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Quilters have been meeting for 35 years

By Staff | Jun 25, 2013

Every Tuesday morning at the Hughesville Library, ladies gather to hand quilt blankets and donate all proceeds to the Library. Left to right: June Laurenson from Hughesville and main coordinator, Peg MacDonugh from Benton, Flicka Losch from S. Williamsport, Kari Sauder from Montoursville, Iva McCoy from Clarkstown and Nancy Dewire from Hughesville. They are working on a pattern called "Grandma's Flower Garden."

HUGHESVILLE – The Hughesville Library has been a stage for several quilters for many years. Since 1976, June Laurenson from Hughesville has been organizing a group of dedicated quilters to meet every Tuesday morning to hand quilt blankets.

Laurenson said she became inspired in 1976 during the bicentennial and wanted to host a craft show to depict the American history. “We started with a class for anyone who wanted to learn about quilting,” she said. It wasn’t long before a group was formed. After the third meeting, the first quilt was completed and chances were sold to win the quilt in order to help offset the initial expenses.

The quilt was very patriotic to commemorate the 1976 bicentennial. “It was white on white with a big eagle,” Laurenson added, and it was on display at the Hughesville Fire Hall.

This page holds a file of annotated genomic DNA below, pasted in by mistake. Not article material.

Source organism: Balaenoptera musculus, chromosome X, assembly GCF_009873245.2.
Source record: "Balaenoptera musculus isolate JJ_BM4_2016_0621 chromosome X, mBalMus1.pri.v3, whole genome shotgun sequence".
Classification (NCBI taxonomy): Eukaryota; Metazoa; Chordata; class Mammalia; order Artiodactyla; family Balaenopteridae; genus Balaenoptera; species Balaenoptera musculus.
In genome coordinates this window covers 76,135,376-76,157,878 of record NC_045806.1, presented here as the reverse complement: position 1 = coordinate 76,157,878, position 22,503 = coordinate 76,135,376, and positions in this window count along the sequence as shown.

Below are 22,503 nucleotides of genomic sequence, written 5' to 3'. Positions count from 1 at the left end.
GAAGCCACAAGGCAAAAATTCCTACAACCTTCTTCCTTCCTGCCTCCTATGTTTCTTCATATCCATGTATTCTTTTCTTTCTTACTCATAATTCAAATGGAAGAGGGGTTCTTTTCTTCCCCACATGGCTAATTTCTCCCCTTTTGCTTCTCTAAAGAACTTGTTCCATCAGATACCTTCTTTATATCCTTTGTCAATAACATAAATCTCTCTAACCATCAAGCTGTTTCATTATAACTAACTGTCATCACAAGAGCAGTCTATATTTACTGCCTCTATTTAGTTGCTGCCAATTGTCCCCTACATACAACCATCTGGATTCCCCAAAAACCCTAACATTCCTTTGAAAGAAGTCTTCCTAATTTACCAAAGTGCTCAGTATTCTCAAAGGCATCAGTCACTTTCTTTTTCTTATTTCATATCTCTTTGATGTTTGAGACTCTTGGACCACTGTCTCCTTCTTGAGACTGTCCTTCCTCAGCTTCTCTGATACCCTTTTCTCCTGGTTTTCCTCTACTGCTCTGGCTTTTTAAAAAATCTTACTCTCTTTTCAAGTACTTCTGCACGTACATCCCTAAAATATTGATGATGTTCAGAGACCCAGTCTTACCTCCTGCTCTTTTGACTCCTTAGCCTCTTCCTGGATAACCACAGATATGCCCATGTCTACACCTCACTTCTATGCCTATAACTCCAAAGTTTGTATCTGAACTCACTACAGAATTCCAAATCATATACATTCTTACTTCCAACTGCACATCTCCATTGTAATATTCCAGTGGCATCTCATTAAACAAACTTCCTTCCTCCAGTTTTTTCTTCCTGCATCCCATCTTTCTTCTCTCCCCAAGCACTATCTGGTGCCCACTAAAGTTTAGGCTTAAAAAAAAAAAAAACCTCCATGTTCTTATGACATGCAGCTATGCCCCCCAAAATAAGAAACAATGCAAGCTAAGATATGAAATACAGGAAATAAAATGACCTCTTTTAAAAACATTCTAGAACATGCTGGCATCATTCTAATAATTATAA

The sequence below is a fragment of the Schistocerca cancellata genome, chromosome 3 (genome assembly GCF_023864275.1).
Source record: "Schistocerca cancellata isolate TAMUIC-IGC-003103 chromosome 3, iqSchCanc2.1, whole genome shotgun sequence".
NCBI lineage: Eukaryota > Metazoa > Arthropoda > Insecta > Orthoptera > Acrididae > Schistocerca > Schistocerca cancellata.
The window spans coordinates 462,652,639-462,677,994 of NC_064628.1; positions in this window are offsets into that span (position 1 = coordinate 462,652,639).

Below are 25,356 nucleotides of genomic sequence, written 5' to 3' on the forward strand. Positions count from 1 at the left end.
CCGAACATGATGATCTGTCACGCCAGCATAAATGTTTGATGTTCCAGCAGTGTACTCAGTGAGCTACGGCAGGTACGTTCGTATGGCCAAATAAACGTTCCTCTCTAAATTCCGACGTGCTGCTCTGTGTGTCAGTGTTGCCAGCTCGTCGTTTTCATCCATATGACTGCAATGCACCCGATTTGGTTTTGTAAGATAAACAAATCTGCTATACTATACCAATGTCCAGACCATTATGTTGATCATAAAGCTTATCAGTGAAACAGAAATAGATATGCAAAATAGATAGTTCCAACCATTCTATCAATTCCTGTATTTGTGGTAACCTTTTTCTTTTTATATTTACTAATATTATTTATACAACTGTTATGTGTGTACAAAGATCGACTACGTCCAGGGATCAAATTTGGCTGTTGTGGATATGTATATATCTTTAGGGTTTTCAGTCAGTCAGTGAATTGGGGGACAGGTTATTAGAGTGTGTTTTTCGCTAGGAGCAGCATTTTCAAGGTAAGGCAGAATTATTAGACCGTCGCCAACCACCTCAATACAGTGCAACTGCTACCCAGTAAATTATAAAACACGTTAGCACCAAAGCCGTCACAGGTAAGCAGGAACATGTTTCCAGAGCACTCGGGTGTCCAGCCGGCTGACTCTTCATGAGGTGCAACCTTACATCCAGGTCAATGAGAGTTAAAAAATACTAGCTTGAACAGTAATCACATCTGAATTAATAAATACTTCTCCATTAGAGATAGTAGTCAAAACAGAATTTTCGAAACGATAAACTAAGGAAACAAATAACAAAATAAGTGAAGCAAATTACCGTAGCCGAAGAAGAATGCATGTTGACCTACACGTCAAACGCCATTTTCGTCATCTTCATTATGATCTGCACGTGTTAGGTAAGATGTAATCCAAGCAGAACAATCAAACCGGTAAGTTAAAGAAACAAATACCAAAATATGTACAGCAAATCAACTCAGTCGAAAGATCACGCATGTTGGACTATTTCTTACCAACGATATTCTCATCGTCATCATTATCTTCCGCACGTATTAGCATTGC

Before meeting at the Hughesville Library on Main and Water Streets, its original location, the quilters started at the Hughesville Baptist Church on N. Third Street in 1978. “From there, we just grew and grew,” said Laurenson, and then they moved to the social hall at the Trinity Lutheran Church on S. Main Street in Hughesville where they had more room.

It wasn’t long before they decided to relocate to the library. The ladies average about four to five quilts a year that they bind together by hand. “We will quilt anybody’s top, and all the money goes to the library,” they said. They do have a waiting list and pricing will vary depending on the size and the amount of hand quilting and custom design work that is embedded into the quilt. There is usually a waiting list so it is advisable to stop in the library several weeks in advance if there is an interest to complete a quilt.

All labor is donated and they usually turn over close to a thousand dollars at a time to the library. They meet every Tuesday from 8:30 to 11:30 a.m. and they are now in the new library on Fifth Avenue in the Community Room.